While more women today are studying engineering, many use it as a launch base for a variety of other careers, according to new research funded by the Economic and Social Research Council (ESRC).
Government initiatives encourage women into what has been regarded as a tough, heavy and dirty profession, but they are often turned off by the teaching and learning methods used in higher education, says the study led by Professor Barbara Bagilhole, of
As a result, rising numbers of women engineering students have failed to translate into an equivalent increase in those taking up the profession for a living. The study, which involved finding out students’ views before, during and after an industrial placement, throws light on the experiences of women in a largely male-dominated environment, and the strategies they adopt for coping.
Some were at a post-1992 university, and more likely to be mature or part-time students. They had different experiences and priorities to the mostly post A-level undergraduates at the other establishment involved, a pre-1992 university. The researchers found that women students had identified engineering degrees as a good basis for a variety of career paths. However, they found that the most useful skills on transferring to the workplace were practical and generic ones.
Indeed, students of both sexes were critical of content, assessment methods, and emphasis on theory in their college courses, and wanted instead a more practical and relevant curriculum. The study says that the transition from education to work can be difficult for students in terms of adjusting to the practicalities and routines of work, as well as the workplace culture. Industrial placements can ease this process, and help women engineering students make choices about their careers.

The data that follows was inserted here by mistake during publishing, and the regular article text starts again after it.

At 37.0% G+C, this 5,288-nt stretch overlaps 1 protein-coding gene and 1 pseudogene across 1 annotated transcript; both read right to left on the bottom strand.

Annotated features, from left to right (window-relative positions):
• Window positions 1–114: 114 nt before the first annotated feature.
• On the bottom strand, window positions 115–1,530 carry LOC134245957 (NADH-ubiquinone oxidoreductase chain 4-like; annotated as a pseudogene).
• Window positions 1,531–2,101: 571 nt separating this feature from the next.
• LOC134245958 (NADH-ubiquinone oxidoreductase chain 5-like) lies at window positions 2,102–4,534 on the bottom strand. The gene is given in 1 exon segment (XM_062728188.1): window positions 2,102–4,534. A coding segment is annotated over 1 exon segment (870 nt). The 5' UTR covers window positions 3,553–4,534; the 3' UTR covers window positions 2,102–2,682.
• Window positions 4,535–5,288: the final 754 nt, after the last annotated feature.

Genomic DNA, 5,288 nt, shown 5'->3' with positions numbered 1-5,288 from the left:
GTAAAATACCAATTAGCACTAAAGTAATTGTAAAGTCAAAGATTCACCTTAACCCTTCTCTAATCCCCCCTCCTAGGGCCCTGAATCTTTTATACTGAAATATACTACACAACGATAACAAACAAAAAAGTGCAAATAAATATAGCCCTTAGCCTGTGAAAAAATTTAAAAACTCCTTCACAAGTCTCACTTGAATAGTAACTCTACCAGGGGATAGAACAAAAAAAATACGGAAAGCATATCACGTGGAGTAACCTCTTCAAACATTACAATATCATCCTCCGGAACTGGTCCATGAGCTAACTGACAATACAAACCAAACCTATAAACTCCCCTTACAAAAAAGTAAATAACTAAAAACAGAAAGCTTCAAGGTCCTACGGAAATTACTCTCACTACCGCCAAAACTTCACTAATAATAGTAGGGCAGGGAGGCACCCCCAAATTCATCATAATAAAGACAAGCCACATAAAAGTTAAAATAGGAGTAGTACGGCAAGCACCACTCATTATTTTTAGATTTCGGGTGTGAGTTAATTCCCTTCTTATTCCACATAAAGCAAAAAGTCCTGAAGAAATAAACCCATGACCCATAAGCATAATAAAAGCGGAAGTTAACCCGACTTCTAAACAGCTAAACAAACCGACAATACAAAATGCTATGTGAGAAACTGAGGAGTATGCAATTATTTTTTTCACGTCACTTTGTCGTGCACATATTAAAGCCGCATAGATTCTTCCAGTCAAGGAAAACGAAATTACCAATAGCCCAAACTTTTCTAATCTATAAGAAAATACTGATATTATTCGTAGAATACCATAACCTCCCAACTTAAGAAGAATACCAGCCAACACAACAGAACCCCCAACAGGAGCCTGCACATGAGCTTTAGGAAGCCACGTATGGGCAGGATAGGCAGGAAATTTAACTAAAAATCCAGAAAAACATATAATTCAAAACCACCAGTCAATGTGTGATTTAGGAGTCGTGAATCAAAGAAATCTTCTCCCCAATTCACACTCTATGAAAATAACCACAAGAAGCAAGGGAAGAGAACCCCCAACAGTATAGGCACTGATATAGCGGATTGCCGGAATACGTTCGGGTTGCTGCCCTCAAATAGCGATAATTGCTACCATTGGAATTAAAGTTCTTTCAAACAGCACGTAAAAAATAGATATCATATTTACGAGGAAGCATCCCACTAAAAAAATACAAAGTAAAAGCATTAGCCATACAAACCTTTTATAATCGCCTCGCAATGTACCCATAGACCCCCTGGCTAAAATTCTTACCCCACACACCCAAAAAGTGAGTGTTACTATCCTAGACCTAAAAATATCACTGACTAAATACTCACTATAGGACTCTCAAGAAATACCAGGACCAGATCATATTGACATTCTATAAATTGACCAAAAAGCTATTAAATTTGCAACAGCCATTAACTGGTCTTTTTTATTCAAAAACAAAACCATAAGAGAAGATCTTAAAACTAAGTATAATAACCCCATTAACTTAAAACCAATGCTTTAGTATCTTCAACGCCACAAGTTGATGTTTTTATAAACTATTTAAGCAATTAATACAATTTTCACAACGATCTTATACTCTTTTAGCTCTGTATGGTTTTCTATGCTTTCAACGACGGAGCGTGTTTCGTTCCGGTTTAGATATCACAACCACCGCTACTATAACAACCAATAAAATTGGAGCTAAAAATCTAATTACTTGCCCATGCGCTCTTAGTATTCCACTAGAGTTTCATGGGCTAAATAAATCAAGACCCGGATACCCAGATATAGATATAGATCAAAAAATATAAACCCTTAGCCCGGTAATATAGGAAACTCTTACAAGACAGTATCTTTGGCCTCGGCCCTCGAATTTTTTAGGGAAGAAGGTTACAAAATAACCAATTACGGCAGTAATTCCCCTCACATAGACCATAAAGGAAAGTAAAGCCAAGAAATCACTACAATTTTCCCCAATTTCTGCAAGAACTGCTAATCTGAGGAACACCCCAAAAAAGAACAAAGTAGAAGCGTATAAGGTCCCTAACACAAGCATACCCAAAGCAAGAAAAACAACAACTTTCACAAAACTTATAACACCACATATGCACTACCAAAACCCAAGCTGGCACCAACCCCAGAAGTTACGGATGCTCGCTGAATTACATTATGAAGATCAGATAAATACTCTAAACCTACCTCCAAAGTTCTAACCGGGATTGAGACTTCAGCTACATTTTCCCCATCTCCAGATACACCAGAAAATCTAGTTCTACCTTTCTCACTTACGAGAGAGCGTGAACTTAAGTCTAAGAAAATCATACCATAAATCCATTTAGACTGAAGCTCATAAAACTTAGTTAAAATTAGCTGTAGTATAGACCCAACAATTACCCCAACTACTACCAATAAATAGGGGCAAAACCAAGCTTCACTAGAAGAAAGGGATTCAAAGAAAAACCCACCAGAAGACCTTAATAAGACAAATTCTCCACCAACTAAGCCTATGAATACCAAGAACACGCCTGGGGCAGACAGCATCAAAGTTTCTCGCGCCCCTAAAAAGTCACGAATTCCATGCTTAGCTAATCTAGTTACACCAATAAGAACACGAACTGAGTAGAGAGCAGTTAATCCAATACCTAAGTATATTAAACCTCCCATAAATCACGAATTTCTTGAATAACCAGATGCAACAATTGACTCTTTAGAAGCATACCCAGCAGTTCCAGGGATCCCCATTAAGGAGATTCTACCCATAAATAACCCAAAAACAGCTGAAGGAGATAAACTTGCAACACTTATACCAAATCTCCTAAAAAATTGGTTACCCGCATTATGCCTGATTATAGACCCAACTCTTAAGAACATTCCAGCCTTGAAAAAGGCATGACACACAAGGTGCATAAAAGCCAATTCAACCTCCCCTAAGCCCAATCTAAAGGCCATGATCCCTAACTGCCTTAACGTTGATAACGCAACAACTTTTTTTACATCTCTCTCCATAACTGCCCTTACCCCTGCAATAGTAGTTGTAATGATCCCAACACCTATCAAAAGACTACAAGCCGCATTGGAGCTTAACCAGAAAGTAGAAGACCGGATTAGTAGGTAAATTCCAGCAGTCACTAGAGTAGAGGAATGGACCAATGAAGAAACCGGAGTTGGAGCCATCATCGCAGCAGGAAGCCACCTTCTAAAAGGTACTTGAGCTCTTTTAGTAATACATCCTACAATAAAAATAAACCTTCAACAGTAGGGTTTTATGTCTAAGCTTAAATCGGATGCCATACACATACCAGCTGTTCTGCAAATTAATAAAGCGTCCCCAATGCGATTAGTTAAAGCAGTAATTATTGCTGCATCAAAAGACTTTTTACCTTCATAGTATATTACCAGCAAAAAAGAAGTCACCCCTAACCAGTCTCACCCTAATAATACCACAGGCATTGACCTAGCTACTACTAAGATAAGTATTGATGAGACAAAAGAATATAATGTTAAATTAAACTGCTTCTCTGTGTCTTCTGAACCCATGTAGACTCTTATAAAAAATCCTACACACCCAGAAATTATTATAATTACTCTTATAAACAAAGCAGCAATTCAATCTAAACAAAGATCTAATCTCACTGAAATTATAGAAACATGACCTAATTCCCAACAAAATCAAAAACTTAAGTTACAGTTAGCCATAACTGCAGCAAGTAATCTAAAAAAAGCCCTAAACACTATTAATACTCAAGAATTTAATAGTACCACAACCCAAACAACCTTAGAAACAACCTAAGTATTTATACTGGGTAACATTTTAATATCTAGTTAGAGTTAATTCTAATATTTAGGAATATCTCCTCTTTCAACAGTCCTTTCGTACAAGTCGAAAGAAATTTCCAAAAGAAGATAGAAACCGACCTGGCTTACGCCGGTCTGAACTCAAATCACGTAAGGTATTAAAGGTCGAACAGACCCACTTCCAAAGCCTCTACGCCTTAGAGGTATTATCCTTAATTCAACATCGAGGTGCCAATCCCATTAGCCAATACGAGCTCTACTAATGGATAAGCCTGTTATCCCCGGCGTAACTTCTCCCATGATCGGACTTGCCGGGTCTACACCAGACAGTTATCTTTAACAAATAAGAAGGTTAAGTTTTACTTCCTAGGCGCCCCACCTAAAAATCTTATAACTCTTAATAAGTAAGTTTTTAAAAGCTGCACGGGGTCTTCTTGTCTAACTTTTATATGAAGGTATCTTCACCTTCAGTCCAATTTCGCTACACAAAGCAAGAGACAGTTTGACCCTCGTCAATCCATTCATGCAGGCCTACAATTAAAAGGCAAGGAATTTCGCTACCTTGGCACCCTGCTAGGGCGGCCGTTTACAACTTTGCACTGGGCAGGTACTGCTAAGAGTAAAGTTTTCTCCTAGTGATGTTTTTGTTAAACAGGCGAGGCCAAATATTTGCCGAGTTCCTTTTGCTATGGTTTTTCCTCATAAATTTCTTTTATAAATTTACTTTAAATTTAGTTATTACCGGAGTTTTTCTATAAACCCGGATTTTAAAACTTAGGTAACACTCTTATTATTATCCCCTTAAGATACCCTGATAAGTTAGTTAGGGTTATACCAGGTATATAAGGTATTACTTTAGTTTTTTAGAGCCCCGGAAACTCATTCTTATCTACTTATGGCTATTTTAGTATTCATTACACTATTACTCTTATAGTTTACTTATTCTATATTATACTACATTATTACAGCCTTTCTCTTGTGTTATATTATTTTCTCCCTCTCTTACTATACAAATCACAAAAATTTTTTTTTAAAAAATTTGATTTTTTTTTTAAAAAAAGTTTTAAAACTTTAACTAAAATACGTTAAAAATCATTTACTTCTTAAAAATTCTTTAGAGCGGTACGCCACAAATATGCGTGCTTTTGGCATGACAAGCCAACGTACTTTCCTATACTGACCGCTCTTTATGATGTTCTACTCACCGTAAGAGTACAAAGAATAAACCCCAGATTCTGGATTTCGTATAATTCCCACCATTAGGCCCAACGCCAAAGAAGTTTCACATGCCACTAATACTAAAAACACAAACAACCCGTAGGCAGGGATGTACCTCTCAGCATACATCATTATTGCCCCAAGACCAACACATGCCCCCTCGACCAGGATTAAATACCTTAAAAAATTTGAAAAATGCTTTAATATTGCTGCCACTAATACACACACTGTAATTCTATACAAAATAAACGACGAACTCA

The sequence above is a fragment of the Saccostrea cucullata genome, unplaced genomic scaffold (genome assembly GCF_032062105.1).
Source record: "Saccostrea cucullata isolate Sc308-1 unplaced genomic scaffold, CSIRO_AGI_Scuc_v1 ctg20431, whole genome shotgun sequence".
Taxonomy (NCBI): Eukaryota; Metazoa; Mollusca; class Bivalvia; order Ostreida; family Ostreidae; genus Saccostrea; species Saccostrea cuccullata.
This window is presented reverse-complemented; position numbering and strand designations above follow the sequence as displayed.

Professor Bagilhole said: ‘Women adopt a variety of strategies for coping both as an industrial placement student and in a male-dominated environment. These include acting like one of the boys, accepting gender challenges, building a reputation and downplaying any disadvantages in favour of advantages’.
‘Overwhelmingly, women found that in the engineering classroom and workplace, their gender was, unwittingly, likely to ensure that they received more help than their male counterparts. On the negative side, this indicates that women are widely viewed in engineering as less capable than their male counterparts.’
Women perceived themselves to be more employable as a result of their gender, and felt that companies were trying to recruit more females in order to improve their image.
Professor Bagilhole said: ‘A drive to recruit more women into the industry is commendable, but this has had the effect of making them wonder whether they have been employed for their capabilities or their gender.
‘Alternatively, this has also led women to believe – possibly falsely – that engineering workplaces would be equitable for women, posing the question of whether ‘getting in’ is the same as ‘getting on’ in these industries.’ Women students were found to value their status as a ‘novelty’ in engineering, and held traditionally stereotypical views of women outside the profession.
Professor Bagilhole commented: ‘These attitudes may be a result of their assimilation into the industry culture, and they do little to further women’s causes in engineering.’